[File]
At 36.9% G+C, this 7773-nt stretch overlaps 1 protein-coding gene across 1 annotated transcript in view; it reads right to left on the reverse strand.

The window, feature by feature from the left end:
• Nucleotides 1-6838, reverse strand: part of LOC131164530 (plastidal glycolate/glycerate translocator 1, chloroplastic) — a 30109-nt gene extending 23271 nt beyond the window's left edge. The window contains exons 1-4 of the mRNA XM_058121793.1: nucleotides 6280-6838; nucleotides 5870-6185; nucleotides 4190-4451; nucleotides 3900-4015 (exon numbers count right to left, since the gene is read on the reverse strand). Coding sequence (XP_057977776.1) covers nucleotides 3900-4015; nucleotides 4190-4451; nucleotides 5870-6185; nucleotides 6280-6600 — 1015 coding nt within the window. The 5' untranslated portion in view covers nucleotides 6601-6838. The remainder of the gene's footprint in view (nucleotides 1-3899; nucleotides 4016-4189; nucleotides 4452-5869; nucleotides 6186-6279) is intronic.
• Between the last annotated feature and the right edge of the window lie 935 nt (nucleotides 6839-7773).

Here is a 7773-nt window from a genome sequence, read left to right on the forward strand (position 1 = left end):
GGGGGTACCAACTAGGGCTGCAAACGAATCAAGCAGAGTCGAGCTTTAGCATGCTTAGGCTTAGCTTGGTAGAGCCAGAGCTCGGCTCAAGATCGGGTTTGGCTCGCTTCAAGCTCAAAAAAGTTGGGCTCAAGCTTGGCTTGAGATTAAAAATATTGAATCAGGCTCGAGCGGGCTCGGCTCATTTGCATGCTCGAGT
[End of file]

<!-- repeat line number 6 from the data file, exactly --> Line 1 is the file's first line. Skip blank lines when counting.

GGGGGTACCAACTAGGGCTGCAAACGAATCAAGCAGAGTCGAGCTTTAGCATGCTTAGGCTTAGCTTGGTAGAGCCAGAGCTCGGCTCAAGATCGGGTTTGGCTCGCTTCAAGCTCAAAAAAGTTGGGCTCAAGCTTGGCTTGAGATTAAAAATATTGAATCAGGCTCGAGCGGGCTCGGCTCATTTGCATGCTCGAGT